Woman who tricked thousands on Tinder explains purpose behind competition

(CBS News) -- Last week, Natasha Aponte gained national attention as the woman who tricked thousands of men on Tinder

Aponte used the dating app to invite men to meet her in New York City's Union Square last Saturday. When they all got there at the same time, Aponte revealed that they were actually invited to take part in her public dating competition. "Hi everyone. As you may or may not know, my name is Natasha, and I have everyone here today to be on a date with me," Aponte said, stepping onto the stage set up in the the square.

Some men looked shocked. The woman they thought they were meeting for a date had invited all these other men to the same place at the same time. 

"Dating apps are very difficult, and I said, 'Maybe I can bring everyone here in person and see how that goes.' So, do you have what it takes to win a date with me?" the woman announced to the crowd. Some men laughed, others hurled profanities and left. 

Now, Aponte has revealed she worked with a producer named Rob Bliss to execute the massive dating scheme. Bliss produced a short film explaining how and why the duo planned the ruse. The film, titled "The Tinder Trap," was released on Thursday, and included footage from Aponte's mass date in Union Square. 

"There's a lot of issues related to the online dating," Rob Bliss told CBS News. "It's sexist, ableist ... there's a lot of problems." Bliss said his idea was to have someone do in public what a lot of people have been doing on Tinder: judging prospective dates on minuscule things, like physical characteristics. 

He says it took him two years to plan it, and Aponte, an actress he hired, joined the project about two months ago.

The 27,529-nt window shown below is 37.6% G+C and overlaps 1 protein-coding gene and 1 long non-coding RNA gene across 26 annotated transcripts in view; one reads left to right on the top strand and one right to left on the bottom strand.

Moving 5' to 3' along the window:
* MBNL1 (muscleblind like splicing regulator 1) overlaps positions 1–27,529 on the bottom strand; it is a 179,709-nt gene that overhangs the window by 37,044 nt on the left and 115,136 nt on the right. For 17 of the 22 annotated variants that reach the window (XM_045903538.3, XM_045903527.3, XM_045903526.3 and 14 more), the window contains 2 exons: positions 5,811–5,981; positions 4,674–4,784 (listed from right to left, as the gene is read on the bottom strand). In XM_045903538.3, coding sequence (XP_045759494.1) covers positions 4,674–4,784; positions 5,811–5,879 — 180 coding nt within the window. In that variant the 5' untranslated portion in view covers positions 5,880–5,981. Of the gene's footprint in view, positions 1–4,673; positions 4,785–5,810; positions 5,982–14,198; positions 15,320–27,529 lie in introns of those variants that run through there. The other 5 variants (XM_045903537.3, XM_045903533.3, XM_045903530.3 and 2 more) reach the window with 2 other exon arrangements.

"I talked to Natasha about the project, my ideas for it, and she had dealt with some similar issues when she had been on a dating app and she wanted to join in," Bliss said. They set Aponte up with a Tinder profile — something she hasn't had for years, she said — and she started swiping right on every guy the app offered her.

"I took this project because it's something I feel is wrong," Aponte told CBS News. "It's sad to see on Tinder or online 'I'm not going to date you because of x, y and z.'"

Bliss knew he would need to message thousands of people on Tinder to get the crowd he wanted. So, he outsourced help. He hired about 50 people to message about 7,500 men, pretending to be Aponte. They invited all of the men to Union Square on Saturday. About 2,300 men said they would show up, and about 1,000 did, Bliss said.

The producer said figuring out a way to outsource the messaging was the hardest part of the project. Getting people to swipe right and connect with Aponte was "simple," he said. "I think guys on Tinder are a dime a dozen, guys that want to meet up or hook up. Getting responses was quite easy."

Of course, when all of those guys realized they had been hoodwinked, some were outraged. The video Bliss produced shows scores of men surrounding the stage in Union Square, then walking away angrily when they realized Natasha had set them up. Bliss said that outrage was exactly what they were hoping for.